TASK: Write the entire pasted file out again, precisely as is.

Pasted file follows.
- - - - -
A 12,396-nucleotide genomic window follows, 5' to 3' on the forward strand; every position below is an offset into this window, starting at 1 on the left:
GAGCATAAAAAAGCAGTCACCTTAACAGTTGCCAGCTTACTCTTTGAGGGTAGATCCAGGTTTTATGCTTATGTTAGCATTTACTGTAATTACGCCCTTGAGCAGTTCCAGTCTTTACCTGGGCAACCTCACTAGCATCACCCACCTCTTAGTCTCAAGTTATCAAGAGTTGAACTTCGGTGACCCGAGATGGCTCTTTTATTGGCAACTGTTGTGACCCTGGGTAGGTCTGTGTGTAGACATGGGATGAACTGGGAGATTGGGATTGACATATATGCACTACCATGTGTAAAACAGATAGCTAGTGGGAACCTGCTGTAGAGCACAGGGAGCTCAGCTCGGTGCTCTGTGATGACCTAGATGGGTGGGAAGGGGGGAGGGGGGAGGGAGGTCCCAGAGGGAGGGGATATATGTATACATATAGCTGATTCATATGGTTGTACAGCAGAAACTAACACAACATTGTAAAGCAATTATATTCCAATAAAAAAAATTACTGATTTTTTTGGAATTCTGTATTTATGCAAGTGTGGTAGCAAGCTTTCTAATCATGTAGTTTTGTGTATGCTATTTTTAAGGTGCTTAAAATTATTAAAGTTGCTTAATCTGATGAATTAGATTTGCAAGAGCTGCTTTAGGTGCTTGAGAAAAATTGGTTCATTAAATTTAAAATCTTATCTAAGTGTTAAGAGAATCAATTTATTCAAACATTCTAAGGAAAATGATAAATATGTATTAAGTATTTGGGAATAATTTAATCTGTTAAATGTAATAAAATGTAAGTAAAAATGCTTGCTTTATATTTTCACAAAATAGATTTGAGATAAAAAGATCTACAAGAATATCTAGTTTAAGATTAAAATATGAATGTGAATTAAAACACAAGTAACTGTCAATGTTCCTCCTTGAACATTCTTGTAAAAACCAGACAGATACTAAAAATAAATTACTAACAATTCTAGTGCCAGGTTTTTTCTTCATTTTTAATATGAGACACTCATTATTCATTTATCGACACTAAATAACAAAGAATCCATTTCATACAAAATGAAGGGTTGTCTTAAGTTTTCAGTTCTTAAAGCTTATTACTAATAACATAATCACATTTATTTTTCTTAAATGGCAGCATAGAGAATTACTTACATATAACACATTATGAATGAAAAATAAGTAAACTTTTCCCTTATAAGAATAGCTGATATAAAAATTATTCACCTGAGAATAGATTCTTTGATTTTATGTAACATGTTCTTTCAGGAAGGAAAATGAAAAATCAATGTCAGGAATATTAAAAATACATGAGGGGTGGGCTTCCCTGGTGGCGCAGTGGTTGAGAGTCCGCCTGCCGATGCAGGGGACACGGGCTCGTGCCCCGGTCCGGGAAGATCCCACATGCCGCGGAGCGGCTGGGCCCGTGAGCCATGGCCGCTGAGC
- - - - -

A 12,396-nucleotide genomic window follows, 5' to 3' on the forward strand; every position below is an offset into this window, starting at 1 on the left:
GAGCATAAAAAAGCAGTCACCTTAACAGTTGCCAGCTTACTCTTTGAGGGTAGATCCAGGTTTTATGCTTATGTTAGCATTTACTGTAATTACGCCCTTGAGCAGTTCCAGTCTTTACCTGGGCAACCTCACTAGCATCACCCACCTCTTAGTCTCAAGTTATCAAGAGTTGAACTTCGGTGACCCGAGATGGCTCTTTTATTGGCAACTGTTGTGACCCTGGGTAGGTCTGTGTGTAGACATGGGATGAACTGGGAGATTGGGATTGACATATATGCACTACCATGTGTAAAACAGATAGCTAGTGGGAACCTGCTGTAGAGCACAGGGAGCTCAGCTCGGTGCTCTGTGATGACCTAGATGGGTGGGAAGGGGGGAGGGGGGAGGGAGGTCCCAGAGGGAGGGGATATATGTATACATATAGCTGATTCATATGGTTGTACAGCAGAAACTAACACAACATTGTAAAGCAATTATATTCCAATAAAAAAAATTACTGATTTTTTTGGAATTCTGTATTTATGCAAGTGTGGTAGCAAGCTTTCTAATCATGTAGTTTTGTGTATGCTATTTTTAAGGTGCTTAAAATTATTAAAGTTGCTTAATCTGATGAATTAGATTTGCAAGAGCTGCTTTAGGTGCTTGAGAAAAATTGGTTCATTAAATTTAAAATCTTATCTAAGTGTTAAGAGAATCAATTTATTCAAACATTCTAAGGAAAATGATAAATATGTATTAAGTATTTGGGAATAATTTAATCTGTTAAATGTAATAAAATGTAAGTAAAAATGCTTGCTTTATATTTTCACAAAATAGATTTGAGATAAAAAGATCTACAAGAATATCTAGTTTAAGATTAAAATATGAATGTGAATTAAAACACAAGTAACTGTCAATGTTCCTCCTTGAACATTCTTGTAAAAACCAGACAGATACTAAAAATAAATTACTAACAATTCTAGTGCCAGGTTTTTTCTTCATTTTTAATATGAGACACTCATTATTCATTTATCGACACTAAATAACAAAGAATCCATTTCATACAAAATGAAGGGTTGTCTTAAGTTTTCAGTTCTTAAAGCTTATTACTAATAACATAATCACATTTATTTTTCTTAAATGGCAGCATAGAGAATTACTTACATATAACACATTATGAATGAAAAATAAGTAAACTTTTCCCTTATAAGAATAGCTGATATAAAAATTATTCACCTGAGAATAGATTCTTTGATTTTATGTAACATGTTCTTTCAGGAAGGAAAATGAAAAATCAATGTCAGGAATATTAAAAATACATGAGGGGTGGGCTTCCCTGGTGGCGCAGTGGTTGAGAGTCCGCCTGCCGATGCAGGGGACACGGGCTCGTGCCCCGGTCCGGGAAGATCCCACATGCCGCGGAGCGGCTGGGCCCGTGAGCCATGGCCGCTGAGC